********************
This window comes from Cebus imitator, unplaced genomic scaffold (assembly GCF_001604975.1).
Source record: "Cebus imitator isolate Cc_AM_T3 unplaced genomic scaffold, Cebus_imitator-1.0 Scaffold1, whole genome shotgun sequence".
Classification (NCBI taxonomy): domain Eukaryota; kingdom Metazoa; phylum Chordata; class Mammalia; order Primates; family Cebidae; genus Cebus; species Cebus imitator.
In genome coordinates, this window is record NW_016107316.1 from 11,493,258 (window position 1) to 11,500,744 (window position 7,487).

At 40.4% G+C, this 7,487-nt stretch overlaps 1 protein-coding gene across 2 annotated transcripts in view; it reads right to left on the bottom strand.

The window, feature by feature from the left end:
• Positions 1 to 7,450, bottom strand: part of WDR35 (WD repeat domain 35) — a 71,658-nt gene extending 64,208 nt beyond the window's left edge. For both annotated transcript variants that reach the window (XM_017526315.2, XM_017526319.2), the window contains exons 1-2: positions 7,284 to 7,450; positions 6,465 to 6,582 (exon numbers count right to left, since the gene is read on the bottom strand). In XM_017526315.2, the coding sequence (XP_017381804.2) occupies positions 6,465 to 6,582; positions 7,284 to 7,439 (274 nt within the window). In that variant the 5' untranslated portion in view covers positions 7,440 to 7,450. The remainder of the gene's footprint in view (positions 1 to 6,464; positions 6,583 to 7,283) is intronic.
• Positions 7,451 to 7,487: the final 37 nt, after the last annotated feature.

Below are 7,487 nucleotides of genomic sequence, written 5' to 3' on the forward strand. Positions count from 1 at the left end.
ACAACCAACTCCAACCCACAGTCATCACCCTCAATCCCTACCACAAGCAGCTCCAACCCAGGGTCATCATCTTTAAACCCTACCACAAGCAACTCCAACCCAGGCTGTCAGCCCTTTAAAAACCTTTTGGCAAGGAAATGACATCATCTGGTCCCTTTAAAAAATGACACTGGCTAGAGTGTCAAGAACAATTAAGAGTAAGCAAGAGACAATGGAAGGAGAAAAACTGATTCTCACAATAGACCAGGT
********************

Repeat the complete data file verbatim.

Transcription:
This window comes from Cebus imitator, unplaced genomic scaffold (assembly GCF_001604975.1).
Source record: "Cebus imitator isolate Cc_AM_T3 unplaced genomic scaffold, Cebus_imitator-1.0 Scaffold1, whole genome shotgun sequence".
Classification (NCBI taxonomy): domain Eukaryota; kingdom Metazoa; phylum Chordata; class Mammalia; order Primates; family Cebidae; genus Cebus; species Cebus imitator.
In genome coordinates, this window is record NW_016107316.1 from 11,493,258 (window position 1) to 11,500,744 (window position 7,487).

At 40.4% G+C, this 7,487-nt stretch overlaps 1 protein-coding gene across 2 annotated transcripts in view; it reads right to left on the bottom strand.

The window, feature by feature from the left end:
• Positions 1 to 7,450, bottom strand: part of WDR35 (WD repeat domain 35) — a 71,658-nt gene extending 64,208 nt beyond the window's left edge. For both annotated transcript variants that reach the window (XM_017526315.2, XM_017526319.2), the window contains exons 1-2: positions 7,284 to 7,450; positions 6,465 to 6,582 (exon numbers count right to left, since the gene is read on the bottom strand). In XM_017526315.2, the coding sequence (XP_017381804.2) occupies positions 6,465 to 6,582; positions 7,284 to 7,439 (274 nt within the window). In that variant the 5' untranslated portion in view covers positions 7,440 to 7,450. The remainder of the gene's footprint in view (positions 1 to 6,464; positions 6,583 to 7,283) is intronic.
• Positions 7,451 to 7,487: the final 37 nt, after the last annotated feature.

Below are 7,487 nucleotides of genomic sequence, written 5' to 3' on the forward strand. Positions count from 1 at the left end.
ACAACCAACTCCAACCCACAGTCATCACCCTCAATCCCTACCACAAGCAGCTCCAACCCAGGGTCATCATCTTTAAACCCTACCACAAGCAACTCCAACCCAGGCTGTCAGCCCTTTAAAAACCTTTTGGCAAGGAAATGACATCATCTGGTCCCTTTAAAAAATGACACTGGCTAGAGTGTCAAGAACAATTAAGAGTAAGCAAGAGACAATGGAAGGAGAAAAACTGATTCTCACAATAGACCAGGT